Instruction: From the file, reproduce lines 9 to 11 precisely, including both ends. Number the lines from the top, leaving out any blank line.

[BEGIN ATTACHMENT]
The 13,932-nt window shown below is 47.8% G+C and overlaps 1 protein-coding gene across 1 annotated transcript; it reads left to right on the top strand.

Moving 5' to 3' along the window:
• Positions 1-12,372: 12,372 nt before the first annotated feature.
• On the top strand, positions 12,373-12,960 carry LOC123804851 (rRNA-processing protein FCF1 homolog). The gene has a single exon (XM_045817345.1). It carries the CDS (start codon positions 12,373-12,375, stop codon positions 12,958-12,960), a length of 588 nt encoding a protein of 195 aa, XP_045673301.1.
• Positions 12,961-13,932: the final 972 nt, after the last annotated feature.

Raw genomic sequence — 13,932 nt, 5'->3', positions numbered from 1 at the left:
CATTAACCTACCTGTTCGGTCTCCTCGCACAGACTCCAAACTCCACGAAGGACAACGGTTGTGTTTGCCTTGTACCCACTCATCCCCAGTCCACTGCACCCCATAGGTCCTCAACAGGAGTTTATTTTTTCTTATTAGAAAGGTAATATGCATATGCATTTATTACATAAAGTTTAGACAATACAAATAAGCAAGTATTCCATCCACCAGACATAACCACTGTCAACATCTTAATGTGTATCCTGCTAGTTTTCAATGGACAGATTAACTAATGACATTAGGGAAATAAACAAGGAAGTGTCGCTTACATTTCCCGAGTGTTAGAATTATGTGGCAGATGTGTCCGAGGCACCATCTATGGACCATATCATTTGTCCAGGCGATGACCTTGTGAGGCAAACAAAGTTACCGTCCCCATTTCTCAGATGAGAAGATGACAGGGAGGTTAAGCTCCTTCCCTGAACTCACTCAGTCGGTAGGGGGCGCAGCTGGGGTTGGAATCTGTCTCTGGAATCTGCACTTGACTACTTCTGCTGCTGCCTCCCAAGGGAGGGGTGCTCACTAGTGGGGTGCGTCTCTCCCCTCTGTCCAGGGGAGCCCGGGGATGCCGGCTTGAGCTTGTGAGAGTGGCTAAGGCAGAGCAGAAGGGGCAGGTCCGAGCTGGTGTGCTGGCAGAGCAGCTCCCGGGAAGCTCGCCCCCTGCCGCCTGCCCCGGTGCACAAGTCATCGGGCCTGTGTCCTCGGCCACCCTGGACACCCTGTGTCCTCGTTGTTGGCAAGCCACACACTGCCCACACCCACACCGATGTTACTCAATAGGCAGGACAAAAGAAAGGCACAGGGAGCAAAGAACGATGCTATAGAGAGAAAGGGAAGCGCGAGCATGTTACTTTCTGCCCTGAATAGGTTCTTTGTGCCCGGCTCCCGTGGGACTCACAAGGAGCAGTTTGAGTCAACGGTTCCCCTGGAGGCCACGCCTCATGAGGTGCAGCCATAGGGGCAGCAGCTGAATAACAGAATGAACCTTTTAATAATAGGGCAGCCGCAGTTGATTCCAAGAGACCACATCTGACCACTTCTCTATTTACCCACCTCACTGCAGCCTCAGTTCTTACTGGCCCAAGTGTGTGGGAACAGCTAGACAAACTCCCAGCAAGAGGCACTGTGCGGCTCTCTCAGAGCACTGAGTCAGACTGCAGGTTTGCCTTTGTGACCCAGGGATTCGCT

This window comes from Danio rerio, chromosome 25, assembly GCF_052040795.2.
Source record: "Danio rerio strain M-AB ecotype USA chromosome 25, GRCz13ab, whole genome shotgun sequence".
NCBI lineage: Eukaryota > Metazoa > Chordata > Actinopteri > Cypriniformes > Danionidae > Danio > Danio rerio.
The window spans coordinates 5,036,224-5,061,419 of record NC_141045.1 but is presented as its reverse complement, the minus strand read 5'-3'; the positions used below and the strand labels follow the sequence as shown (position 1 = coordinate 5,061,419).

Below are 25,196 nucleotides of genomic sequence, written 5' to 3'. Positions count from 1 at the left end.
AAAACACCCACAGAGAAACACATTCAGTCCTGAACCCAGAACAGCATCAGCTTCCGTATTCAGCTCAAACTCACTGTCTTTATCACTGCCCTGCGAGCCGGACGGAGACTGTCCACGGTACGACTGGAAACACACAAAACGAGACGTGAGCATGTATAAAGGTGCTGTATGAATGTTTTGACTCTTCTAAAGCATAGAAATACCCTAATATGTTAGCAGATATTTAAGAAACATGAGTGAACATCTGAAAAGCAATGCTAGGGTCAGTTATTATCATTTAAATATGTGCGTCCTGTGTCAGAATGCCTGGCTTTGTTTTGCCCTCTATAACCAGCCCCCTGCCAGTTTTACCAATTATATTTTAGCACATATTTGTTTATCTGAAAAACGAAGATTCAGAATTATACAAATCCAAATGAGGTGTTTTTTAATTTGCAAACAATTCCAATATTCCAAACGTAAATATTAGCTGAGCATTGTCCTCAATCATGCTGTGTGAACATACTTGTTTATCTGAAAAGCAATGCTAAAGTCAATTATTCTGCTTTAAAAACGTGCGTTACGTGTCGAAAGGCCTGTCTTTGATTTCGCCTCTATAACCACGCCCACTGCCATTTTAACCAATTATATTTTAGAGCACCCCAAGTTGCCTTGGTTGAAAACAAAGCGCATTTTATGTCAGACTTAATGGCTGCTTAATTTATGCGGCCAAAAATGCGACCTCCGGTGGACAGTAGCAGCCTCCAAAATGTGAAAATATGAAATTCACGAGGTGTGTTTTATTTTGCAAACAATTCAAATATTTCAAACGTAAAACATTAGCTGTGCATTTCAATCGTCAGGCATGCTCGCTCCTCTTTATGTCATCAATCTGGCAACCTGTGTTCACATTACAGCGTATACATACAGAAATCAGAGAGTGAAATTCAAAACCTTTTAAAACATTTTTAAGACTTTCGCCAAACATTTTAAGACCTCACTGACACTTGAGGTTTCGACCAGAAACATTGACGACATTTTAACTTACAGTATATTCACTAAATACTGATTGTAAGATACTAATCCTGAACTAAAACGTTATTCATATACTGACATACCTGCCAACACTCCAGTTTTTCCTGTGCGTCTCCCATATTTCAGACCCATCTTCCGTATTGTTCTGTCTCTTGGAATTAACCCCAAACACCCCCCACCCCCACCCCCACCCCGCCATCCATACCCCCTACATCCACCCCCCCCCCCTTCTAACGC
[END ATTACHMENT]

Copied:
Source record: "Danio rerio strain M-AB ecotype USA chromosome 25, GRCz13ab, whole genome shotgun sequence".
NCBI lineage: Eukaryota > Metazoa > Chordata > Actinopteri > Cypriniformes > Danionidae > Danio > Danio rerio.
The window spans coordinates 5,036,224-5,061,419 of record NC_141045.1 but is presented as its reverse complement, the minus strand read 5'-3'; the positions used below and the strand labels follow the sequence as shown (position 1 = coordinate 5,061,419).